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Audio: Conversation with Gu Wenda
GU WENDA (B. 1955)
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GU WENDA (B. 1955)

Mouth Actions

Details
GU WENDA (B. 1955)
Mouth Actions
Handscroll
Ink and colour on paper
44.5 x 555 cm. (17 1/2 x 218 1/2 in.)
Executed in 1980
Post lot text
GU WENDA (B. 1955)
Selected exhibitions
2013 The Metropolitan Museum of Art, New York, USA (group)
2011 Ullens Center for Contemporary Art, Beijing, China (solo)
2010 Solomon R. Guggenheim Museum, New York, USA (group)
2009 Shanghai Art Museum, China (group)
2008 Asia Society and Museum, New York, USA (group)
2006 Hong Kong Museum of Art, Hong Kong (solo)
1999 San Francisco Museum of Modern Art, USA (solo)
Asian Art Museum of San Francisco, USA (solo)

Notable collections
British Museum, London, UK
The Boston Museum of Fine Art, USA
Museum of Modern Art, New York, USA
San Francisco Museum of Modern Art, California, USA
Solomon R. Guggenheim Museum, New York, USA

Gu Wenda studied at the Shanghai School of Arts and Crafts and later received his master's degree from Zhejiang Academy of Fine Arts in 1981 under the tutelage of great modern painter Lu Yanshao. In 1987, Gu moved to the United States and since then he held numerous teaching positions and affiliations with institutions such as the University of Minnesota and Cooper Union, and has dedicated his time to creating ink paintings, large scale installations, and other art and design related projects.
Gu Wenda was a true rebel among his fellow classical paintings classmates. His inspiration stemmed from the big, miswritten characters on propaganda posters used during the Cultural Revolution, hence the creation of his pseudo-Chinese script which remains the main idea of his artistic direction. Gu attempts to explore the limitations and possibilities of Chinese language and writing and transforms the role of calligraphy in traditional landscape compositions.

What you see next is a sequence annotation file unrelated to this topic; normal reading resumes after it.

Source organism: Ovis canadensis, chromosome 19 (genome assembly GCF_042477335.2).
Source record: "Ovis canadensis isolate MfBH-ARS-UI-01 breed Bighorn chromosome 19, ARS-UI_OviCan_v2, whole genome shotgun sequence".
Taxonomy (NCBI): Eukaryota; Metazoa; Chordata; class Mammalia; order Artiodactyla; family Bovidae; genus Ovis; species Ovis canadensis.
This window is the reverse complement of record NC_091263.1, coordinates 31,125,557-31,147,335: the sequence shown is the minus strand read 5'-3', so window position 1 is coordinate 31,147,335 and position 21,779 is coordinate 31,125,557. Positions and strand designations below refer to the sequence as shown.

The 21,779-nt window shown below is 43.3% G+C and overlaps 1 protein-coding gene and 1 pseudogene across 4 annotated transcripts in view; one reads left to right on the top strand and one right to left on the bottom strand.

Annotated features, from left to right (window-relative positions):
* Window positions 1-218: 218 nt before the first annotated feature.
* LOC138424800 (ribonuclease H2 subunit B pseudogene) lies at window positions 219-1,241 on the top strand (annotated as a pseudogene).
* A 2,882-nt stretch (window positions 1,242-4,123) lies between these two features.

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Lot Essay

CONVERSATION WITH GU WENDA
C: Christie's
G: Gu Wenda
(interview conducted in Chinese)

C: What was the background behind the creation of Mouth Actions?
G: This work marks the start of my use of Chinese characters in ink painting. It began in 1980, before the Pseudo Characters Series. At the time I was exploring the relationship between painting and the human body, and how the meaning of Chinese characters related to the body, which was how it started. In fact this very early work is the beginning of my conceptual ink works. Before it I didn't use words or calligraphy in art; I was mainly painting symbolic and surreal landscapes.

C: What was the idea behind it, and what message were you trying to communicate?
G: In retrospect, this was a crucial work for me firstly because of what I mentioned just now. I also began to learn to write in Chinese seal script at that time, which had a profound influence on me and contributed to the idea of working with characters. I felt free and liberated when I wrote in seal script, because even if I didn't know what those characters were, I knew they were characters. There were no rules, which was liberating.
More importantly, this was the first time I appropriated symbols from Cultural Revolution posters (da zi bao) in my paintings. I did a series based on this motif later and most of these works are now in the hands of major collectors. I combined elements of Chinese literati painting and Cultural Revolution posters. You can say that it was the first attempt to connect political pop to Chinese ink painting, as I was linking the idea of socialism to the literati tradition from the feudal era. On the painting you can see forks in the colours of the Cultural Revolution: red, white and black. The arrows pointing up and down denote the movements and actions of the mouth; the Cultural Revolution was also a movement. As a result this piece manifests physical, mental and cultural movements.